How to develop a recommendation for the implementation of a system

Business Case Options

If you’re developing a business case where several technology options and implementation approaches are being assessed it’s highly recommended that you have a structured method for recommending the best approach forward. The benefits of having a structured method is:

  • It takes the confusion out of assessing multiple solutions and approaches, and
  • The final recommendation made to decision makers is based on solid verifiable analysis.

In this post I will show you a powerful method for developing assessment criteria for scoring a range of implementation options.  I will guide you through an example which is based on a business case for assessing four broad options.

The options are:

Option 1: Do Nothing. This option proposes to undertake no change and maintain the current status with the existing systems and processes.

Option 2: Utilise Existing Investment. This option proposes to utilise existing technology available within the organisation. There may be several existing solutions available and each one needs to be assessed individually.

Option 3: Purchase a Solution. This option proposes to purchase a commercially available product. There may be several products available and each one needs to be assessed individually.

Option 4: Custom Build. This option proposes to fully develop a customised solution from the “ground up”.

The four broad options represent an implementation approach. However, within options two and three (and four!) there could be several available technology solutions that require assessment.

Solution Assessment Criteria

To assist with developing a recommendation for the implementation of a system, predefined assessment criteria can be developed whereby weighted scores are assigned to each criterion for each technology solution. The assessment criteria must be determined by the key stakeholders and decision makers in the organisation.

The assessment criteria may be, but not limited to, the following examples:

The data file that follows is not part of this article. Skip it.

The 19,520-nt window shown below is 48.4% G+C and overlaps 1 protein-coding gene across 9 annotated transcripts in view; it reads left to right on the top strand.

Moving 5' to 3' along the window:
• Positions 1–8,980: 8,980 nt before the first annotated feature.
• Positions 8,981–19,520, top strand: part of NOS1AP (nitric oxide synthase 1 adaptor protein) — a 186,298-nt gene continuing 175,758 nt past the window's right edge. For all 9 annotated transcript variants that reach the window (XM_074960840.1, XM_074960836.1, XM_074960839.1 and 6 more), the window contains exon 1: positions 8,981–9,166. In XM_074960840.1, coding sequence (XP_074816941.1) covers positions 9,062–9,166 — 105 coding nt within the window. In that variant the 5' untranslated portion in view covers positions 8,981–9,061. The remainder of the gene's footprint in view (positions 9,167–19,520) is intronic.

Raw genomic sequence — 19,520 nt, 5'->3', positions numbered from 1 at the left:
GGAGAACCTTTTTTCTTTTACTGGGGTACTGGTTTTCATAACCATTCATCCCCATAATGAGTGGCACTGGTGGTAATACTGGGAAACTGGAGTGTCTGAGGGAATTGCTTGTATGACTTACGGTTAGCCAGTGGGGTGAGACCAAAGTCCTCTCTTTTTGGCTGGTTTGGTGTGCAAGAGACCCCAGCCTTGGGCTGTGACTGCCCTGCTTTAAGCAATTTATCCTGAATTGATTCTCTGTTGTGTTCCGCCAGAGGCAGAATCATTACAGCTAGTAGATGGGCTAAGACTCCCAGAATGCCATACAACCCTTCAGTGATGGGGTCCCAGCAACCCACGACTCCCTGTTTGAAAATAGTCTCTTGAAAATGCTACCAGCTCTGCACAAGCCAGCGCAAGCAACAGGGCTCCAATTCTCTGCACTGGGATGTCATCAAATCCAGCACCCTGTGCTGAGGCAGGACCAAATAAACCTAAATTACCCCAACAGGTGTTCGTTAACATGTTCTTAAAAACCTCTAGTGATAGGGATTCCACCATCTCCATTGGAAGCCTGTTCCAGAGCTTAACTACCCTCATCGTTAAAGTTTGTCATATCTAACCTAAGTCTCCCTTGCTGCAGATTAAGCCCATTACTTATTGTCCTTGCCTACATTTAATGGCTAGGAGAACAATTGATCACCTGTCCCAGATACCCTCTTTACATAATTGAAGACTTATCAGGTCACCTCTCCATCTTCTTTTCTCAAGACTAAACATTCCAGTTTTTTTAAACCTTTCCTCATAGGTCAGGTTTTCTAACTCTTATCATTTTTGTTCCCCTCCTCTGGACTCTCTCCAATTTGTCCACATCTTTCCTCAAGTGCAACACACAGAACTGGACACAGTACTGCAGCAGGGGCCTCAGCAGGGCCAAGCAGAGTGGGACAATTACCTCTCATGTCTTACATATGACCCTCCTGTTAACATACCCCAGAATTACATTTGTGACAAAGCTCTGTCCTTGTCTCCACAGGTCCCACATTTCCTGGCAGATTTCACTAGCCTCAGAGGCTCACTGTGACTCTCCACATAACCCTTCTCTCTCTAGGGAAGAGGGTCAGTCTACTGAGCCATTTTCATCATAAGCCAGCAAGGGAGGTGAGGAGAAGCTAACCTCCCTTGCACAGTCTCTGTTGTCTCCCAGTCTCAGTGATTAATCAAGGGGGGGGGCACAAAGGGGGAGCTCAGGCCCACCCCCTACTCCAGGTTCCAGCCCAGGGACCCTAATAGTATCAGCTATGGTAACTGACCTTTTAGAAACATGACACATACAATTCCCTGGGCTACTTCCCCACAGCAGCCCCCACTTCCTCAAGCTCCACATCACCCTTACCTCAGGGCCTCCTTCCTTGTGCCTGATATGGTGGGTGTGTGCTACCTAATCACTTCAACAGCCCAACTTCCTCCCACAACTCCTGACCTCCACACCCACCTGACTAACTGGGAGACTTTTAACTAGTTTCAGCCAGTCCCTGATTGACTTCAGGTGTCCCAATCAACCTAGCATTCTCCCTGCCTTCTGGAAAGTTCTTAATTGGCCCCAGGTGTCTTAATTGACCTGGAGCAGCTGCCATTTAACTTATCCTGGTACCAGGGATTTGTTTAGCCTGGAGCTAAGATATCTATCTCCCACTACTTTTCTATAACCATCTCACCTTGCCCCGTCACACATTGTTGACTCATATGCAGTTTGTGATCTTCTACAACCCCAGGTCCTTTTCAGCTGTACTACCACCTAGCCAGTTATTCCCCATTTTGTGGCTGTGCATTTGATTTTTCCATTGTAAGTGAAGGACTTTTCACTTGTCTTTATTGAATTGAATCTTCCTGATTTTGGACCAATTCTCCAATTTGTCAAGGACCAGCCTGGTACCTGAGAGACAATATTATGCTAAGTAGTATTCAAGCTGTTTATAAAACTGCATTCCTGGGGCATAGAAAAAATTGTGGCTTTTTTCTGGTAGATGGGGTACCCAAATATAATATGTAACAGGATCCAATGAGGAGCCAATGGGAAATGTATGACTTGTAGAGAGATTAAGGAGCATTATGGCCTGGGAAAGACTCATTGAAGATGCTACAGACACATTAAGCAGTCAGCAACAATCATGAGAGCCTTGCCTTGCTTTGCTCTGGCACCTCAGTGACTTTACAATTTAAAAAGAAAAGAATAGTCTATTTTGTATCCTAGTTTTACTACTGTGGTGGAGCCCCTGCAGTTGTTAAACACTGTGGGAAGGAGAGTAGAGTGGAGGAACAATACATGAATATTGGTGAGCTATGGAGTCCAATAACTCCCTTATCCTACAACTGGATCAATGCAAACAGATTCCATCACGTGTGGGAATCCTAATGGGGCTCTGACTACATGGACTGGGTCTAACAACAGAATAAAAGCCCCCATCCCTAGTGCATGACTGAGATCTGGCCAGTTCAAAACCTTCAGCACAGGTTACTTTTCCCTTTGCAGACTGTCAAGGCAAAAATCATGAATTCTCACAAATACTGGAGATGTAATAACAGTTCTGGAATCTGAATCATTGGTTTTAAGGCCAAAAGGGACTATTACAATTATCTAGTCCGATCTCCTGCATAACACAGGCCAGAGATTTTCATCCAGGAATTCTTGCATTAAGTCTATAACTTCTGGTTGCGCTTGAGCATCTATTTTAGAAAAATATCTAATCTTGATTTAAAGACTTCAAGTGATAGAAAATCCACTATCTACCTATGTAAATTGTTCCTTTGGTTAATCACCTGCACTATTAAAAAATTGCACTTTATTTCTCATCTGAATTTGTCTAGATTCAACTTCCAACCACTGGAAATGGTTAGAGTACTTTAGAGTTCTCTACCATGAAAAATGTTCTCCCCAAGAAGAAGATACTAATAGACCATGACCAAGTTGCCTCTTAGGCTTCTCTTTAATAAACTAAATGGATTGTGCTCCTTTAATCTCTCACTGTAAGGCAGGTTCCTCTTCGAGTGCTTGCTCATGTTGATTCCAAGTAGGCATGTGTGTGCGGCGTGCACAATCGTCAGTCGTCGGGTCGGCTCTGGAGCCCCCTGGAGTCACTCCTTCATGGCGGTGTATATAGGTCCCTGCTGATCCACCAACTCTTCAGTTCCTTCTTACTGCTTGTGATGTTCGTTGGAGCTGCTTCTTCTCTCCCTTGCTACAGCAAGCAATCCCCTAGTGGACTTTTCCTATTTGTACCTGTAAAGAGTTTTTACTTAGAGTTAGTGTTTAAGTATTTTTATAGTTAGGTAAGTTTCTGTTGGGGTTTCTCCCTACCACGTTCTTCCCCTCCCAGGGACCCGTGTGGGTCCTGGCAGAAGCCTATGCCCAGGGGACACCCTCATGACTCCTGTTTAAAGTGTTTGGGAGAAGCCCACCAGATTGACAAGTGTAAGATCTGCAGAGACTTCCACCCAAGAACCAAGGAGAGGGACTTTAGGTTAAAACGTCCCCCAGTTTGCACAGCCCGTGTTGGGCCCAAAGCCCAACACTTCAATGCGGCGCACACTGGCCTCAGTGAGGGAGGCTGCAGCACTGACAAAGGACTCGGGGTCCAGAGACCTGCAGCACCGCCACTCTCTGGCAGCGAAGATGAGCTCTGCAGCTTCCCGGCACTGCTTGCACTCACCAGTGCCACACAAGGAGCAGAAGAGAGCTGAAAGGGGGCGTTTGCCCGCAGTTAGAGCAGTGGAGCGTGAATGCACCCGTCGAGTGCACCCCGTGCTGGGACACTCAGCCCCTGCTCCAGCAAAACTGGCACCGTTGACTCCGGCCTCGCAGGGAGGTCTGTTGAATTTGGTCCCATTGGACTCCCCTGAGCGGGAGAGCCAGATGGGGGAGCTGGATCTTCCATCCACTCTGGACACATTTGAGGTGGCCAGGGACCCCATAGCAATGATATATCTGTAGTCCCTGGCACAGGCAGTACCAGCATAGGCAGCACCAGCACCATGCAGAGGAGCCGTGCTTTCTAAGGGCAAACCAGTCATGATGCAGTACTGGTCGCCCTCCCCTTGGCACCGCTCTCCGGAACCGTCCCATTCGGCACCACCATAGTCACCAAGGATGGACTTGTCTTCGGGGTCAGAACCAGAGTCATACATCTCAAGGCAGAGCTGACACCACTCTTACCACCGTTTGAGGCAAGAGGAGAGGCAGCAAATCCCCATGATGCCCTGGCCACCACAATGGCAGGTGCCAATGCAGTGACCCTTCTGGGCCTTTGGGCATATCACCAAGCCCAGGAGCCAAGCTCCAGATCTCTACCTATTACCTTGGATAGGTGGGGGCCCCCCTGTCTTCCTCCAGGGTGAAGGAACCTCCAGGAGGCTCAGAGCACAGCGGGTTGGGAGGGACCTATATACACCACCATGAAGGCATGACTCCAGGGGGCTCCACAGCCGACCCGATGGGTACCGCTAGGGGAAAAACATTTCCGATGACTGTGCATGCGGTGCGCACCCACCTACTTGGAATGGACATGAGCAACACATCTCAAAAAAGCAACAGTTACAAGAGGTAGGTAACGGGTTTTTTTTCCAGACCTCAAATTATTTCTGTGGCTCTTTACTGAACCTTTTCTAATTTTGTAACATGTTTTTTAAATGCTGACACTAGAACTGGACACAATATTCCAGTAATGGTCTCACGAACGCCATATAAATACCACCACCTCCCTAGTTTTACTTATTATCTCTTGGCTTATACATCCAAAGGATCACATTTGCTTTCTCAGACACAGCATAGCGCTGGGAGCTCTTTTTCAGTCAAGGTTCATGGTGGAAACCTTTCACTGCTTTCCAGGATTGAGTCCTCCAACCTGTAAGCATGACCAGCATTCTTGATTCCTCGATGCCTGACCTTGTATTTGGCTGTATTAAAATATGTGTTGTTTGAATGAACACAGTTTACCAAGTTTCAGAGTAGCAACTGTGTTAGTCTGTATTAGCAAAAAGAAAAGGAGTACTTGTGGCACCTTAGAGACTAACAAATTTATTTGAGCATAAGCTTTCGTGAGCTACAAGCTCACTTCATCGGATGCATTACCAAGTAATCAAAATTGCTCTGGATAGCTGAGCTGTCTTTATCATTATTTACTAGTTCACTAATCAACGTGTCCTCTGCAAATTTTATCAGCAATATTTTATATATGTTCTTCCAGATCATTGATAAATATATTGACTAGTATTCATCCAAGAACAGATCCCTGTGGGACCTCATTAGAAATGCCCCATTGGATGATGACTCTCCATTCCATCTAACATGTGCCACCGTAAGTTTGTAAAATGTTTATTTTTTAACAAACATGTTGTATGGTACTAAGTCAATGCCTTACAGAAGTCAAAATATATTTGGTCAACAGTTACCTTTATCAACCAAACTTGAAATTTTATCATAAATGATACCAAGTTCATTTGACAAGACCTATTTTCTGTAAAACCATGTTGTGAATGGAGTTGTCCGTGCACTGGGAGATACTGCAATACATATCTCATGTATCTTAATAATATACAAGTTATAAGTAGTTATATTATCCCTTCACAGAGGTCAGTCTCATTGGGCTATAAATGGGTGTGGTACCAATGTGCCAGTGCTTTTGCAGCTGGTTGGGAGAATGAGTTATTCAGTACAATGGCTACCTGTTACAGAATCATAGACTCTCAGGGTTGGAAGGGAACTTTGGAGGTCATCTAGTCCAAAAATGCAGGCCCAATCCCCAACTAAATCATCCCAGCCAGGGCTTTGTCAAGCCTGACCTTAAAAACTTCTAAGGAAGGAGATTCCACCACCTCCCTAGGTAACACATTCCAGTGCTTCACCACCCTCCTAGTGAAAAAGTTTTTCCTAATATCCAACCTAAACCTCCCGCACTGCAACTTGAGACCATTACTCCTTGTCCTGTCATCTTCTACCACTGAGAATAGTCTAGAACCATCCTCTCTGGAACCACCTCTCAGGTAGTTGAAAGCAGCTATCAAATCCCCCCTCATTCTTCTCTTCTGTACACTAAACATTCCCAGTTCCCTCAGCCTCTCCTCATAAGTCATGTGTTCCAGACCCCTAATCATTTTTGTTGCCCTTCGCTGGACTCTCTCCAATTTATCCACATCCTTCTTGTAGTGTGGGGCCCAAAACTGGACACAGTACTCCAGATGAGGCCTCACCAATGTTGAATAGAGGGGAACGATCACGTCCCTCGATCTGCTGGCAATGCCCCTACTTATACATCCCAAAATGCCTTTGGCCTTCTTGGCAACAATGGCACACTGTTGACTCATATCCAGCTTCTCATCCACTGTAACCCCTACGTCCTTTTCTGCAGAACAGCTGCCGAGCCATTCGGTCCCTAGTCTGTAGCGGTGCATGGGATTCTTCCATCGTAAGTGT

Requirements coverage,

Contract value,

Implementation timeframe,

Ongoing cost, and

Risk.

The higher a technology option scored, the better it rated as a candidate system for implementation.

Requirements Coverage

Each technology solution identified in the business case can be assessed for compliance with the business and technical requirements of the proposed system.

There will be many requirements documented from the requirements gathering phase. I’m assuming that the bulk of the most important requirements are known at this stage. Each identified technology solution will need to be checked against every requirement to determine whether the solution can provide adequate requirements coverage. A method for doing this uses the following criteria:

SUP = Supported (i.e., the requirement is supported by out-of-the-box functionality)

CFG = Configurable (i.e., the requirement is supported by a functional component that requires time spent on configuration)

CST = Customisation Required (i.e., the requirement is not supported by default and requires time spent on custom development)

FUT = Future Inclusion (i.e., the requirement is not currently supported and functionality is being developed for future release)

NS = Not Supported (i.e., the requirement is not supported by current or future releases)

3RD = Third Party (i.e., the requirement is supported via integration with a third-party product)

Scores are given to each option based on critical requirements coverage. For example,

3 = All requirements are met by the technology solution

2 = Requirements are partially met by the solution

1 = Requirements are not met by the technology solution